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Slavery on TrialLaw, Abolitionism, and Print Culture$
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Jeannine Marie DeLombard

Print publication date: 2007

Print ISBN-13: 9780807830864

Published to North Carolina Scholarship Online: July 2014

DOI: 10.5149/9780807887738_delombard

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Representing the Slave

Representing the Slave

White Advocacy and Black Testimony in Harriet Beecher Stowe's Dred

(p.151) 5 Representing the Slave
Slavery on Trial

Jeannine Marie DeLombard

University of North Carolina Press

This chapter begins with an overview of Harriet Beecher Stowe's career and her fame as an advocate for enslaved African Africans. Stowe is one of most influential literary abolitionists, who wrote the best-selling Uncle Tom's Cabin (1852) and Dred (1856). Focusing on her second anti-slavery novel, Dred, the chapter addresses the novel's treatment of what Stowe called “the legal relations of slavery.” Two themes are central to Dred: the rejection of colored testimony; and the predicament facing the abolitionist advocates.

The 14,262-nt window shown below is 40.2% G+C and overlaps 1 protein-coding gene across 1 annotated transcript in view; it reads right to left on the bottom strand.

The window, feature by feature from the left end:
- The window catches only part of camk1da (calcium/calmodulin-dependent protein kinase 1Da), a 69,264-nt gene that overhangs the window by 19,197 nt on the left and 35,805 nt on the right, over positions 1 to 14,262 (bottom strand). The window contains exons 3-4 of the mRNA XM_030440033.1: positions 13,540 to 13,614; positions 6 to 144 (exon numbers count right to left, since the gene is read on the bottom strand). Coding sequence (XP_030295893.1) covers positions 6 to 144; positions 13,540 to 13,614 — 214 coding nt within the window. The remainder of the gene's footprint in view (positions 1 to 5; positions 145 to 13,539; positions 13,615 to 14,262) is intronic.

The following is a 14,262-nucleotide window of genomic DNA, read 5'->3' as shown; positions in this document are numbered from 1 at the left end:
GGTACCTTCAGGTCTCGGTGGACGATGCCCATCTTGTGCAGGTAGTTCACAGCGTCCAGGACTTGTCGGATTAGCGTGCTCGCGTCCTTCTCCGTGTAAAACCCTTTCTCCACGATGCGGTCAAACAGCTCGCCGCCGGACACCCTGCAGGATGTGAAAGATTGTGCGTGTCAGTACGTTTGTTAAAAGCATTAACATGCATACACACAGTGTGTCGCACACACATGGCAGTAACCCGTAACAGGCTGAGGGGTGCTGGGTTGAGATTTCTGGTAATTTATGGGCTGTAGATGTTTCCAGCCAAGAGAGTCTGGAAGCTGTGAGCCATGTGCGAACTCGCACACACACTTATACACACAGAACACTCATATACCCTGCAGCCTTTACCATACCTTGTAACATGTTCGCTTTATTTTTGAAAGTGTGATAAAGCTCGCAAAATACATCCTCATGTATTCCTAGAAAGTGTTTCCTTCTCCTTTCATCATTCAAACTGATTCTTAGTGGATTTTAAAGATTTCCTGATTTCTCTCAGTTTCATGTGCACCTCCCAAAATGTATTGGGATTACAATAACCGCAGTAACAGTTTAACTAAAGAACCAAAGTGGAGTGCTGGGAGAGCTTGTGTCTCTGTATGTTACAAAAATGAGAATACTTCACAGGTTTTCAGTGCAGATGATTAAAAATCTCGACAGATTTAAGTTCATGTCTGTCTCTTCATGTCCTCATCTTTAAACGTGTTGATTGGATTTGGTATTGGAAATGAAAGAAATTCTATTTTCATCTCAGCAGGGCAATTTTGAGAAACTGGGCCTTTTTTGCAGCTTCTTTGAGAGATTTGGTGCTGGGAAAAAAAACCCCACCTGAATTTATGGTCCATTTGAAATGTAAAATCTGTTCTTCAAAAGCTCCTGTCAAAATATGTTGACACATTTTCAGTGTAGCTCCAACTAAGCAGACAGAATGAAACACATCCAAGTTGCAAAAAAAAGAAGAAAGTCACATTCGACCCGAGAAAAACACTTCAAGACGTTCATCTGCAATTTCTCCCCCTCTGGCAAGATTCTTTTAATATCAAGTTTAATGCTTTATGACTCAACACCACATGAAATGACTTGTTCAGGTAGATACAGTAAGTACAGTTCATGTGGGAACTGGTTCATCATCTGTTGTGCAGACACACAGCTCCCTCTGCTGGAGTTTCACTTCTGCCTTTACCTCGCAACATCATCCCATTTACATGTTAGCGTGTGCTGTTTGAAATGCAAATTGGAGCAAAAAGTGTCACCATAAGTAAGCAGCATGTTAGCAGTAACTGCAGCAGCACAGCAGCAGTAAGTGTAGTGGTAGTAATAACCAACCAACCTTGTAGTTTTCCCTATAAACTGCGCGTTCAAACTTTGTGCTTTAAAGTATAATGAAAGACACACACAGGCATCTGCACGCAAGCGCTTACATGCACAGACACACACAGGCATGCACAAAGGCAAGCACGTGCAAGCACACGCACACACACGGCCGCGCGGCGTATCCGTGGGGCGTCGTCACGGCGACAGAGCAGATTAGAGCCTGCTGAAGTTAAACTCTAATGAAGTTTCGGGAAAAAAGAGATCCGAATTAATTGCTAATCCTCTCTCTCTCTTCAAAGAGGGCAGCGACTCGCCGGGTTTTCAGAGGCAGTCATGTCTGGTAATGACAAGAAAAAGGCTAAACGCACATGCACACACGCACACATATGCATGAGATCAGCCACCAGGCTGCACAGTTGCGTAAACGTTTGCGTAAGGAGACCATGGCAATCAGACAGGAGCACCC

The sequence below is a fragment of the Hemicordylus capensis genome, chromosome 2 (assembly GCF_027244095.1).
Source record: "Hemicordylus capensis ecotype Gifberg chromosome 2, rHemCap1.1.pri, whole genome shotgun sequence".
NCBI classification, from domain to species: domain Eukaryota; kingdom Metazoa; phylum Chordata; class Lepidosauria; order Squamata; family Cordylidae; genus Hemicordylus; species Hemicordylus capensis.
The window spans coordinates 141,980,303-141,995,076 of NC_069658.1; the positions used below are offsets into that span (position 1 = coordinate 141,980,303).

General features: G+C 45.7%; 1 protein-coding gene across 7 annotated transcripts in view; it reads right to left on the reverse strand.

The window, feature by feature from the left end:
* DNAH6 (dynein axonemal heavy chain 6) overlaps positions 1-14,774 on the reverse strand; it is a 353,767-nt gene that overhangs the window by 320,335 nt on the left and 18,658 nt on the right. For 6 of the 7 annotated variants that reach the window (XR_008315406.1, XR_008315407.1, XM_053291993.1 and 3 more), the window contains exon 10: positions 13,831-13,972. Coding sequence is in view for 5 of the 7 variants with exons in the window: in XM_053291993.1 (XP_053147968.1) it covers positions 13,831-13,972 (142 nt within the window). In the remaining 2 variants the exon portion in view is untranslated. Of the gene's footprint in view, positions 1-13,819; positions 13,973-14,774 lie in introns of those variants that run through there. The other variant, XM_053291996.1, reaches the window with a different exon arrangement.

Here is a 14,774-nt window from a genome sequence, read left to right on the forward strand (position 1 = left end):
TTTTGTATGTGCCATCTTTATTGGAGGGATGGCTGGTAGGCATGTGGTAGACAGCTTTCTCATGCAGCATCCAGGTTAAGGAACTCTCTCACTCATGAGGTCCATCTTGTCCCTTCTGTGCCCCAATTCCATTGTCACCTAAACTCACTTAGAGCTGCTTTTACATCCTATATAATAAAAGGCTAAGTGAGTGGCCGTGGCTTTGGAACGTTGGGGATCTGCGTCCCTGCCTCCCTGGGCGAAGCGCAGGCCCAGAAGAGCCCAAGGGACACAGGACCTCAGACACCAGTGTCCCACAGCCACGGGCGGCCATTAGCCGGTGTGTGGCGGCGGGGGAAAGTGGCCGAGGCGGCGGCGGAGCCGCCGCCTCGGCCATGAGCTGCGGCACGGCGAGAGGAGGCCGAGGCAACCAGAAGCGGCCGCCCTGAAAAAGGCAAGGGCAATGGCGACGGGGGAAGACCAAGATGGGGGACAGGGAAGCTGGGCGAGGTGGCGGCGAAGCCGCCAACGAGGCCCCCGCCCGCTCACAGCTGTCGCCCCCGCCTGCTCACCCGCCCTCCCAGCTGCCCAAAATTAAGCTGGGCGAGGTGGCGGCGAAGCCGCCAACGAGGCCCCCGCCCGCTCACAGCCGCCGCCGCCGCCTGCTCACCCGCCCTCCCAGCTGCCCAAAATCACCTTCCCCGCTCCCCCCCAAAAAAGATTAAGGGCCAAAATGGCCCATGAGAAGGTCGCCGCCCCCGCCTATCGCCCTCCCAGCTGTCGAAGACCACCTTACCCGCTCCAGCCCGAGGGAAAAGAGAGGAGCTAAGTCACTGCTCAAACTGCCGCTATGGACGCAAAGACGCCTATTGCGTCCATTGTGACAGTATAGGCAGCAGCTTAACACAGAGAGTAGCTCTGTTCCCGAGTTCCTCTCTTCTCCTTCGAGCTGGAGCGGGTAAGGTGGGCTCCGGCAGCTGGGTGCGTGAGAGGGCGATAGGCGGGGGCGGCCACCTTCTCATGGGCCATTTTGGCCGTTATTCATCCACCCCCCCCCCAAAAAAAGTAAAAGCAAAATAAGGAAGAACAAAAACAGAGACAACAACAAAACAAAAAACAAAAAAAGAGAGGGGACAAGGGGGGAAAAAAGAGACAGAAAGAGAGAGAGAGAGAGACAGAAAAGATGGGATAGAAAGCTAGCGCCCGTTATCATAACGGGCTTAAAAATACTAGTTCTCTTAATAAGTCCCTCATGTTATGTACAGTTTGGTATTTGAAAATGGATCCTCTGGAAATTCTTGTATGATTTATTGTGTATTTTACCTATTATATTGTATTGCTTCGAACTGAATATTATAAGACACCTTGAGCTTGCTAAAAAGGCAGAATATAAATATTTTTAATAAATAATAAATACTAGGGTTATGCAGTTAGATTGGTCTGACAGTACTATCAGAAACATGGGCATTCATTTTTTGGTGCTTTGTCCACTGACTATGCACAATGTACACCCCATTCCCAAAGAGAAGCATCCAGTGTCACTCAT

Keywords:   Harriet Beecher Stowe, Uncle Tom's Cabin, Dred, antislavery Dred, testimony, abolitionist advocates

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